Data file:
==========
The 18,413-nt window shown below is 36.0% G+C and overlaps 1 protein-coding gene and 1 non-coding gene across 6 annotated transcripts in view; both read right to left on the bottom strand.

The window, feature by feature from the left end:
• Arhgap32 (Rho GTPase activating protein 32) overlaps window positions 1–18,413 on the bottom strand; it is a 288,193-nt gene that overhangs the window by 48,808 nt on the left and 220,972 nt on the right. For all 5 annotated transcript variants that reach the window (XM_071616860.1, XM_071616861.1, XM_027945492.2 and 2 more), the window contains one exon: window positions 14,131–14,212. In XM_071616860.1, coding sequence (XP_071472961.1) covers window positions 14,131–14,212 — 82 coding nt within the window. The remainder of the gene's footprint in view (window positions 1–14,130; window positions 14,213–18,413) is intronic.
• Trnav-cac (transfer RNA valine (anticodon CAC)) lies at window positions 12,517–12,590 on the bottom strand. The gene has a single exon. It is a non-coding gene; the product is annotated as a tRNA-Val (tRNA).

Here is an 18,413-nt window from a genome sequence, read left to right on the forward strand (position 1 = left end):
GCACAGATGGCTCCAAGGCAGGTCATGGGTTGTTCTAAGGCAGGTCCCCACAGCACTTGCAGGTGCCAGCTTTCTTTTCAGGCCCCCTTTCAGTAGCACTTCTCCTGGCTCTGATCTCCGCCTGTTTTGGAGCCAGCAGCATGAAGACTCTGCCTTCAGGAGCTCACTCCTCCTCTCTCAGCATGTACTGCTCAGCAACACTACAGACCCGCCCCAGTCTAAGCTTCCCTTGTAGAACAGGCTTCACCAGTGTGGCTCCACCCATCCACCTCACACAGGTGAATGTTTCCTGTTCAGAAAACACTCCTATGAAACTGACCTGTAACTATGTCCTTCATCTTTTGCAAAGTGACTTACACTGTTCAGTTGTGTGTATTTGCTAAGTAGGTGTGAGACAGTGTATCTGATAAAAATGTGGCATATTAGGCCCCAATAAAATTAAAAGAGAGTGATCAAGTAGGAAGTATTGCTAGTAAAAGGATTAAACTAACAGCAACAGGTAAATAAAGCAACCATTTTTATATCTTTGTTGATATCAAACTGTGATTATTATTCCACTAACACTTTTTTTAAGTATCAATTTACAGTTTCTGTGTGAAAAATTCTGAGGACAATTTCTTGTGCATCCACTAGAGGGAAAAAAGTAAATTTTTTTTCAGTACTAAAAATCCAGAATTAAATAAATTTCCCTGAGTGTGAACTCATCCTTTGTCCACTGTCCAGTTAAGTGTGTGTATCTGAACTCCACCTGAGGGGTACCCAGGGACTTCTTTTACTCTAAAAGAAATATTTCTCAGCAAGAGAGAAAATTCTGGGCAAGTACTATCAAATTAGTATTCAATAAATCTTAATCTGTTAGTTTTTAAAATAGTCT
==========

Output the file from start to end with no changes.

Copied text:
The 18,413-nt window shown below is 36.0% G+C and overlaps 1 protein-coding gene and 1 non-coding gene across 6 annotated transcripts in view; both read right to left on the bottom strand.

The window, feature by feature from the left end:
• Arhgap32 (Rho GTPase activating protein 32) overlaps window positions 1–18,413 on the bottom strand; it is a 288,193-nt gene that overhangs the window by 48,808 nt on the left and 220,972 nt on the right. For all 5 annotated transcript variants that reach the window (XM_071616860.1, XM_071616861.1, XM_027945492.2 and 2 more), the window contains one exon: window positions 14,131–14,212. In XM_071616860.1, coding sequence (XP_071472961.1) covers window positions 14,131–14,212 — 82 coding nt within the window. The remainder of the gene's footprint in view (window positions 1–14,130; window positions 14,213–18,413) is intronic.
• Trnav-cac (transfer RNA valine (anticodon CAC)) lies at window positions 12,517–12,590 on the bottom strand. The gene has a single exon. It is a non-coding gene; the product is annotated as a tRNA-Val (tRNA).

Here is an 18,413-nt window from a genome sequence, read left to right on the forward strand (position 1 = left end):
GCACAGATGGCTCCAAGGCAGGTCATGGGTTGTTCTAAGGCAGGTCCCCACAGCACTTGCAGGTGCCAGCTTTCTTTTCAGGCCCCCTTTCAGTAGCACTTCTCCTGGCTCTGATCTCCGCCTGTTTTGGAGCCAGCAGCATGAAGACTCTGCCTTCAGGAGCTCACTCCTCCTCTCTCAGCATGTACTGCTCAGCAACACTACAGACCCGCCCCAGTCTAAGCTTCCCTTGTAGAACAGGCTTCACCAGTGTGGCTCCACCCATCCACCTCACACAGGTGAATGTTTCCTGTTCAGAAAACACTCCTATGAAACTGACCTGTAACTATGTCCTTCATCTTTTGCAAAGTGACTTACACTGTTCAGTTGTGTGTATTTGCTAAGTAGGTGTGAGACAGTGTATCTGATAAAAATGTGGCATATTAGGCCCCAATAAAATTAAAAGAGAGTGATCAAGTAGGAAGTATTGCTAGTAAAAGGATTAAACTAACAGCAACAGGTAAATAAAGCAACCATTTTTATATCTTTGTTGATATCAAACTGTGATTATTATTCCACTAACACTTTTTTTAAGTATCAATTTACAGTTTCTGTGTGAAAAATTCTGAGGACAATTTCTTGTGCATCCACTAGAGGGAAAAAAGTAAATTTTTTTTCAGTACTAAAAATCCAGAATTAAATAAATTTCCCTGAGTGTGAACTCATCCTTTGTCCACTGTCCAGTTAAGTGTGTGTATCTGAACTCCACCTGAGGGGTACCCAGGGACTTCTTTTACTCTAAAAGAAATATTTCTCAGCAAGAGAGAAAATTCTGGGCAAGTACTATCAAATTAGTATTCAATAAATCTTAATCTGTTAGTTTTTAAAATAGTCT